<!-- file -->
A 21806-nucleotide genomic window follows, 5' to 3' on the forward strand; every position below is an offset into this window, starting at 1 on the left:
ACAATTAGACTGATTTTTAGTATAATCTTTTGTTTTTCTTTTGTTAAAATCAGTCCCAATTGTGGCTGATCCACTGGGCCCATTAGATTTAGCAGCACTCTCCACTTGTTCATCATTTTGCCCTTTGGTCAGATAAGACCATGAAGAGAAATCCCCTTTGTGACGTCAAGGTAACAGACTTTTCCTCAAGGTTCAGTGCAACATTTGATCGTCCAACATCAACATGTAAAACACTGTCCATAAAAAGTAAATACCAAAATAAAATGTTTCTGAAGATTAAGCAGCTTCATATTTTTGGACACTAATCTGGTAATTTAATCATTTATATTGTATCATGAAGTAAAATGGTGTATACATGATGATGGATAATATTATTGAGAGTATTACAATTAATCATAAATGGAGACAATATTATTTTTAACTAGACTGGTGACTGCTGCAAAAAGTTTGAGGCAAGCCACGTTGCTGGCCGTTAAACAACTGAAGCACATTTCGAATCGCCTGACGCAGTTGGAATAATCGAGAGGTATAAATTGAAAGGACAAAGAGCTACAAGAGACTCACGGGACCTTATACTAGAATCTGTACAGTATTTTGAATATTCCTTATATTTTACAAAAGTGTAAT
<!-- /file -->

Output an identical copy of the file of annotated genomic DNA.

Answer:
A 21806-nucleotide genomic window follows, 5' to 3' on the forward strand; every position below is an offset into this window, starting at 1 on the left:
ACAATTAGACTGATTTTTAGTATAATCTTTTGTTTTTCTTTTGTTAAAATCAGTCCCAATTGTGGCTGATCCACTGGGCCCATTAGATTTAGCAGCACTCTCCACTTGTTCATCATTTTGCCCTTTGGTCAGATAAGACCATGAAGAGAAATCCCCTTTGTGACGTCAAGGTAACAGACTTTTCCTCAAGGTTCAGTGCAACATTTGATCGTCCAACATCAACATGTAAAACACTGTCCATAAAAAGTAAATACCAAAATAAAATGTTTCTGAAGATTAAGCAGCTTCATATTTTTGGACACTAATCTGGTAATTTAATCATTTATATTGTATCATGAAGTAAAATGGTGTATACATGATGATGGATAATATTATTGAGAGTATTACAATTAATCATAAATGGAGACAATATTATTTTTAACTAGACTGGTGACTGCTGCAAAAAGTTTGAGGCAAGCCACGTTGCTGGCCGTTAAACAACTGAAGCACATTTCGAATCGCCTGACGCAGTTGGAATAATCGAGAGGTATAAATTGAAAGGACAAAGAGCTACAAGAGACTCACGGGACCTTATACTAGAATCTGTACAGTATTTTGAATATTCCTTATATTTTACAAAAGTGTAAT